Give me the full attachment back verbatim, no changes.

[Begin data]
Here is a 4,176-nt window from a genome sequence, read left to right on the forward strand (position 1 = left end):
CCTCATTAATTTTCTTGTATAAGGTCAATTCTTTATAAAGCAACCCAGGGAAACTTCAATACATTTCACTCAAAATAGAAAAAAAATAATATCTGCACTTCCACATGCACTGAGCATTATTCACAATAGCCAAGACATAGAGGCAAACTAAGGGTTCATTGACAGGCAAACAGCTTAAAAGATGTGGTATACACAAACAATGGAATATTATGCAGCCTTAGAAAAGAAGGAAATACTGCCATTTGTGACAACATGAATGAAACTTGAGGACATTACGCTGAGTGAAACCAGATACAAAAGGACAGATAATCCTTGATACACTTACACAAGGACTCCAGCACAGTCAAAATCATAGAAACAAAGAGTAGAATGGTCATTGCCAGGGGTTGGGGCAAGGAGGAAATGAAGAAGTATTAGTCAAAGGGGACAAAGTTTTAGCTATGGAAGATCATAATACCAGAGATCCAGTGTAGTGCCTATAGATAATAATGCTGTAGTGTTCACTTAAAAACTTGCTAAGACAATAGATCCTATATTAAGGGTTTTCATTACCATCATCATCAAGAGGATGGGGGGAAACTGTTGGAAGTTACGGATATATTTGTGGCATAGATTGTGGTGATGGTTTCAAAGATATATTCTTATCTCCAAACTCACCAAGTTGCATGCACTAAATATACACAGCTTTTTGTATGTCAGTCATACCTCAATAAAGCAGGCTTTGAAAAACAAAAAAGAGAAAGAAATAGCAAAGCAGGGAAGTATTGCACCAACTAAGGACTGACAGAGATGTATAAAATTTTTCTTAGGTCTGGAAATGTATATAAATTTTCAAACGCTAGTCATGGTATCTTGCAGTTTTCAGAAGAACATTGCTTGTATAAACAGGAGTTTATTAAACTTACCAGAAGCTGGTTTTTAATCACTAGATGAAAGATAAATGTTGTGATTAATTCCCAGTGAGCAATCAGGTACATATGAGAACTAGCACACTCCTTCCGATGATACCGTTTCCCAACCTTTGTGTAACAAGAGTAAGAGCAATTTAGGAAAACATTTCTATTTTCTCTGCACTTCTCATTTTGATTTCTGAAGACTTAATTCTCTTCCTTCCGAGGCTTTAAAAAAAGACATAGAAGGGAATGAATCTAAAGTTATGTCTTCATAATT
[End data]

Here is a 4,176-nt window from a genome sequence, read left to right on the forward strand (position 1 = left end):
CCTCATTAATTTTCTTGTATAAGGTCAATTCTTTATAAAGCAACCCAGGGAAACTTCAATACATTTCACTCAAAATAGAAAAAAAATAATATCTGCACTTCCACATGCACTGAGCATTATTCACAATAGCCAAGACATAGAGGCAAACTAAGGGTTCATTGACAGGCAAACAGCTTAAAAGATGTGGTATACACAAACAATGGAATATTATGCAGCCTTAGAAAAGAAGGAAATACTGCCATTTGTGACAACATGAATGAAACTTGAGGACATTACGCTGAGTGAAACCAGATACAAAAGGACAGATAATCCTTGATACACTTACACAAGGACTCCAGCACAGTCAAAATCATAGAAACAAAGAGTAGAATGGTCATTGCCAGGGGTTGGGGCAAGGAGGAAATGAAGAAGTATTAGTCAAAGGGGACAAAGTTTTAGCTATGGAAGATCATAATACCAGAGATCCAGTGTAGTGCCTATAGATAATAATGCTGTAGTGTTCACTTAAAAACTTGCTAAGACAATAGATCCTATATTAAGGGTTTTCATTACCATCATCATCAAGAGGATGGGGGGAAACTGTTGGAAGTTACGGATATATTTGTGGCATAGATTGTGGTGATGGTTTCAAAGATATATTCTTATCTCCAAACTCACCAAGTTGCATGCACTAAATATACACAGCTTTTTGTATGTCAGTCATACCTCAATAAAGCAGGCTTTGAAAAACAAAAAAGAGAAAGAAATAGCAAAGCAGGGAAGTATTGCACCAACTAAGGACTGACAGAGATGTATAAAATTTTTCTTAGGTCTGGAAATGTATATAAATTTTCAAACGCTAGTCATGGTATCTTGCAGTTTTCAGAAGAACATTGCTTGTATAAACAGGAGTTTATTAAACTTACCAGAAGCTGGTTTTTAATCACTAGATGAAAGATAAATGTTGTGATTAATTCCCAGTGAGCAATCAGGTACATATGAGAACTAGCACACTCCTTCCGATGATACCGTTTCCCAACCTTTGTGTAACAAGAGTAAGAGCAATTTAGGAAAACATTTCTATTTTCTCTGCACTTCTCATTTTGATTTCTGAAGACTTAATTCTCTTCCTTCCGAGGCTTTAAAAAAAGACATAGAAGGGAATGAATCTAAAGTTATGTCTTCATAATT